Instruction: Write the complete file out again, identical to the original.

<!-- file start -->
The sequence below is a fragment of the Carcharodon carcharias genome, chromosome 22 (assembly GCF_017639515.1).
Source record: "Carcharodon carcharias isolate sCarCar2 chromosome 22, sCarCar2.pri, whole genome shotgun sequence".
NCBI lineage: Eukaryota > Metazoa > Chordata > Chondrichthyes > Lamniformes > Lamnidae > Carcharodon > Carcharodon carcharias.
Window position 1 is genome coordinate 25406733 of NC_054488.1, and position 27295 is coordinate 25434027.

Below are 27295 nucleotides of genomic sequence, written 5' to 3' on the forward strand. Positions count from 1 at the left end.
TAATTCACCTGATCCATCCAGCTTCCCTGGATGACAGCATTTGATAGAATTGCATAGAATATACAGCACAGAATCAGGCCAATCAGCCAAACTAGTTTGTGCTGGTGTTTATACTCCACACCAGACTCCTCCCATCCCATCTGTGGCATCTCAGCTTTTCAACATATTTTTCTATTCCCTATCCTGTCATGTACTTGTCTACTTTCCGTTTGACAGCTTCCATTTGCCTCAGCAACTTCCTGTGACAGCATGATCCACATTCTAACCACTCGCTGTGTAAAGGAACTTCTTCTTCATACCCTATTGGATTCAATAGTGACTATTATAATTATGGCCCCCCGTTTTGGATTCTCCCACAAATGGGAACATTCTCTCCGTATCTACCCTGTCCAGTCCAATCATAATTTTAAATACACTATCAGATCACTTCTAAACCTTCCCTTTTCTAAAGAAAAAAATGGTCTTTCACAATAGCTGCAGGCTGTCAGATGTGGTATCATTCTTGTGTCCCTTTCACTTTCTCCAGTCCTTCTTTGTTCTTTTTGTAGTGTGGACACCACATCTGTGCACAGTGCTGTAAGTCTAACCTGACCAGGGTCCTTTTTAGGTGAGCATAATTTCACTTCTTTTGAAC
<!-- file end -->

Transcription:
The sequence below is a fragment of the Carcharodon carcharias genome, chromosome 22 (assembly GCF_017639515.1).
Source record: "Carcharodon carcharias isolate sCarCar2 chromosome 22, sCarCar2.pri, whole genome shotgun sequence".
NCBI lineage: Eukaryota > Metazoa > Chordata > Chondrichthyes > Lamniformes > Lamnidae > Carcharodon > Carcharodon carcharias.
Window position 1 is genome coordinate 25406733 of NC_054488.1, and position 27295 is coordinate 25434027.

Below are 27295 nucleotides of genomic sequence, written 5' to 3' on the forward strand. Positions count from 1 at the left end.
TAATTCACCTGATCCATCCAGCTTCCCTGGATGACAGCATTTGATAGAATTGCATAGAATATACAGCACAGAATCAGGCCAATCAGCCAAACTAGTTTGTGCTGGTGTTTATACTCCACACCAGACTCCTCCCATCCCATCTGTGGCATCTCAGCTTTTCAACATATTTTTCTATTCCCTATCCTGTCATGTACTTGTCTACTTTCCGTTTGACAGCTTCCATTTGCCTCAGCAACTTCCTGTGACAGCATGATCCACATTCTAACCACTCGCTGTGTAAAGGAACTTCTTCTTCATACCCTATTGGATTCAATAGTGACTATTATAATTATGGCCCCCCGTTTTGGATTCTCCCACAAATGGGAACATTCTCTCCGTATCTACCCTGTCCAGTCCAATCATAATTTTAAATACACTATCAGATCACTTCTAAACCTTCCCTTTTCTAAAGAAAAAAATGGTCTTTCACAATAGCTGCAGGCTGTCAGATGTGGTATCATTCTTGTGTCCCTTTCACTTTCTCCAGTCCTTCTTTGTTCTTTTTGTAGTGTGGACACCACATCTGTGCACAGTGCTGTAAGTCTAACCTGACCAGGGTCCTTTTTAGGTGAGCATAATTTCACTTCTTTTGAAC